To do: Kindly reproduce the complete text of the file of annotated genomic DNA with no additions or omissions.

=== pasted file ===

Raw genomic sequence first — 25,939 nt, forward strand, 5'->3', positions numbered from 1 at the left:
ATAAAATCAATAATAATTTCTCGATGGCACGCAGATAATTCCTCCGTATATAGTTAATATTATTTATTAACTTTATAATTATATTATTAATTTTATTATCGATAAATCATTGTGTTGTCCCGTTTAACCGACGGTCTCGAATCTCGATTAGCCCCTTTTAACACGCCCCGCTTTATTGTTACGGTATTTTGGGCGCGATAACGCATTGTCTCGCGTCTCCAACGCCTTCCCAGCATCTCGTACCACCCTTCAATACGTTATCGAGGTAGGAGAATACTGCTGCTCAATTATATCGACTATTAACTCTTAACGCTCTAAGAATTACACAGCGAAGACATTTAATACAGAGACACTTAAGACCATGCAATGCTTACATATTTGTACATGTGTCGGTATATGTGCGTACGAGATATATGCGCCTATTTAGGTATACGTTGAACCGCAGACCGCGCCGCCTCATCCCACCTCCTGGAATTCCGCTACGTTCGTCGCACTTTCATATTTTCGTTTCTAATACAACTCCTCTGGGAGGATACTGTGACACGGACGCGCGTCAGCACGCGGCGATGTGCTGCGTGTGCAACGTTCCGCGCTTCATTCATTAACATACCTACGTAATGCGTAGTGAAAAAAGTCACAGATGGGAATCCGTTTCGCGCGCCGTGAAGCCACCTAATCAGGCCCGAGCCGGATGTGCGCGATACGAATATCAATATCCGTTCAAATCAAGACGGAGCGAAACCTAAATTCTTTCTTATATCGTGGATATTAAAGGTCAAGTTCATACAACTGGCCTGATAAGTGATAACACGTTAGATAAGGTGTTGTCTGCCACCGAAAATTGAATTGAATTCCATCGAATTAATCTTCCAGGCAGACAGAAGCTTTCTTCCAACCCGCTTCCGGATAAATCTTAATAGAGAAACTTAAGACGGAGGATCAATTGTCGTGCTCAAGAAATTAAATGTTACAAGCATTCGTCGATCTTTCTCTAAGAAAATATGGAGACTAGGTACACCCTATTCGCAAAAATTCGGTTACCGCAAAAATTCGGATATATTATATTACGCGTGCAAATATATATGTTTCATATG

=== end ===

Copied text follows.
Raw genomic sequence first — 25,939 nt, forward strand, 5'->3', positions numbered from 1 at the left:
ATAAAATCAATAATAATTTCTCGATGGCACGCAGATAATTCCTCCGTATATAGTTAATATTATTTATTAACTTTATAATTATATTATTAATTTTATTATCGATAAATCATTGTGTTGTCCCGTTTAACCGACGGTCTCGAATCTCGATTAGCCCCTTTTAACACGCCCCGCTTTATTGTTACGGTATTTTGGGCGCGATAACGCATTGTCTCGCGTCTCCAACGCCTTCCCAGCATCTCGTACCACCCTTCAATACGTTATCGAGGTAGGAGAATACTGCTGCTCAATTATATCGACTATTAACTCTTAACGCTCTAAGAATTACACAGCGAAGACATTTAATACAGAGACACTTAAGACCATGCAATGCTTACATATTTGTACATGTGTCGGTATATGTGCGTACGAGATATATGCGCCTATTTAGGTATACGTTGAACCGCAGACCGCGCCGCCTCATCCCACCTCCTGGAATTCCGCTACGTTCGTCGCACTTTCATATTTTCGTTTCTAATACAACTCCTCTGGGAGGATACTGTGACACGGACGCGCGTCAGCACGCGGCGATGTGCTGCGTGTGCAACGTTCCGCGCTTCATTCATTAACATACCTACGTAATGCGTAGTGAAAAAAGTCACAGATGGGAATCCGTTTCGCGCGCCGTGAAGCCACCTAATCAGGCCCGAGCCGGATGTGCGCGATACGAATATCAATATCCGTTCAAATCAAGACGGAGCGAAACCTAAATTCTTTCTTATATCGTGGATATTAAAGGTCAAGTTCATACAACTGGCCTGATAAGTGATAACACGTTAGATAAGGTGTTGTCTGCCACCGAAAATTGAATTGAATTCCATCGAATTAATCTTCCAGGCAGACAGAAGCTTTCTTCCAACCCGCTTCCGGATAAATCTTAATAGAGAAACTTAAGACGGAGGATCAATTGTCGTGCTCAAGAAATTAAATGTTACAAGCATTCGTCGATCTTTCTCTAAGAAAATATGGAGACTAGGTACACCCTATTCGCAAAAATTCGGTTACCGCAAAAATTCGGATATATTATATTACGCGTGCAAATATATATGTTTCATATG